"We do not know what is happening to the temperatures in the Arctic region," Torgeir Larsen, Norway's state secretary in the foreign affairs ministry said at an Arctic Summit, organised in Norwegian capital by The Economist, today. Much of the summit concerns relate to the discovery of new shipping routes, which could drastically reduce the distance from Europe to East Asia, with rapid meltdown of sea ice.
India has applied for "observer" status of the Arctic Council - a group consisting Canada, Greenland, Norway, Russia, the US, Sweden, Finland and Iceland. Seven non-Arctic countries are permanent observers - all of them from Europe. India's application is due to come up in May.
India is already taking measures to stake its claim to the mineral-rich continent. In January, the Indian Navy took charge of its diesel-driven submarine of Russian origin, Sindhurakshak, which was thoroughly overhauled and modernised at a Russian shipyard. It then sailed for India, escorted by two Russian icebreakers, the first Indian vessel to sail home through the Arctic.
Though India harps on conducting scientific research in the Arctic, its real interest lies in the enormous mineral and natural resources of the region. Oil and Natural Gas Corporation is in joint ventures with Russian partners to explore deep-sea oil and gas as well as metals. The defence ministry has also noted that with the melting of the polar ice caps, new maritime routes will open up. What is known as the "Northern Shipping Route", according to Vijay Sakhuja, director (research), Indian Council of World Affairs, may open alternative sea routes through the Indian Ocean. India will look to transport energy and mineral resources from the Arctic through this route.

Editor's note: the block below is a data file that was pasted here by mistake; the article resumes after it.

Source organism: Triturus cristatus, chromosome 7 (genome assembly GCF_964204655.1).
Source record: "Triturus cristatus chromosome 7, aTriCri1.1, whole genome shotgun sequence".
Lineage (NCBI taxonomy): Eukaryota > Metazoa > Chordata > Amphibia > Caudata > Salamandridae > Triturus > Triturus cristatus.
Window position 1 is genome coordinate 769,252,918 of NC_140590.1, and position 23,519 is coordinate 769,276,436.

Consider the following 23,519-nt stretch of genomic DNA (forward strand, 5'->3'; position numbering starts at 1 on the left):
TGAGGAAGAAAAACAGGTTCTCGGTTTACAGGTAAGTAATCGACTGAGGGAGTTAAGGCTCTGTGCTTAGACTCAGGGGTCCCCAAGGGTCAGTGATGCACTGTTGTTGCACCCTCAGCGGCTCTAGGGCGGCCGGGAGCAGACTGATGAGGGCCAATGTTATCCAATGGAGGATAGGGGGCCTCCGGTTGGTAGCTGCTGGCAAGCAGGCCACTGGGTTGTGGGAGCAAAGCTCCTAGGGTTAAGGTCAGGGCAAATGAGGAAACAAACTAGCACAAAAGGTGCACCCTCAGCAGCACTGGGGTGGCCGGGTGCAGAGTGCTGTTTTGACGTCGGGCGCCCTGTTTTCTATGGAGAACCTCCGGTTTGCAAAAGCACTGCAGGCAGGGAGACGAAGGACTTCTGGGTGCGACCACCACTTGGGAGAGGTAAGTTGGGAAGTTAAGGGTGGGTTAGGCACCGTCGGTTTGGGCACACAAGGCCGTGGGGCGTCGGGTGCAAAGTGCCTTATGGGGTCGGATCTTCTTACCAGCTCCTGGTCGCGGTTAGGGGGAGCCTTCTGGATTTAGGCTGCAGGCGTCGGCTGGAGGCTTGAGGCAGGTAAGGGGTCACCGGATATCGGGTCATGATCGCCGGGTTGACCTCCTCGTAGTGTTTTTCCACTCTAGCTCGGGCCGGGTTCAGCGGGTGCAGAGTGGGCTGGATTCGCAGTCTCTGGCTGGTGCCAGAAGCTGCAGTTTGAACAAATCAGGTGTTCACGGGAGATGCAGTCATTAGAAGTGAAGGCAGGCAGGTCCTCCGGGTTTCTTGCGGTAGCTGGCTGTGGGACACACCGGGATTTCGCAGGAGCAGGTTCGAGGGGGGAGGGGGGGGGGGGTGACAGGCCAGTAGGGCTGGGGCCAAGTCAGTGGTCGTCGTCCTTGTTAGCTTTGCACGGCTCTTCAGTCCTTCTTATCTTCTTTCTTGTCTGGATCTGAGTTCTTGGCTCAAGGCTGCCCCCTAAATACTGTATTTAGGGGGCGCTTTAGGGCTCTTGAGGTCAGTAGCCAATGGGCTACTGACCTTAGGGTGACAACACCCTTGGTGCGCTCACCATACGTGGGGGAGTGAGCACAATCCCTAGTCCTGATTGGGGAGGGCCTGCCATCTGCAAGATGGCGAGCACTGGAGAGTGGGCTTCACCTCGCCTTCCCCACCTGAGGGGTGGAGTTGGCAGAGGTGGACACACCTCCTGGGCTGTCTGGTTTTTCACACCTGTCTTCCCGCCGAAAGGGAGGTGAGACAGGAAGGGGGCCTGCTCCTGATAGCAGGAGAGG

As much as a quarter of the world's "undiscovered" oil and natural gas reserves lie in this region. With accelerating climate change - between 1978 and 1990, global temperatures rose by a little less than 1-degree Celsius, while temperatures in the Arctic Ocean rose by 3-degrees Celsius - there will be a runaway greenhouse effect, say experts.
The melting of the Arctic sea ice could release 100 billion tonnes of carbon di-oxide, a "slow-motion time bomb", by the end of this century. This could lead to a complete collapse of the Asian monsoon, with catastrophic consequences for the millions living in the shadow of the Himalayas.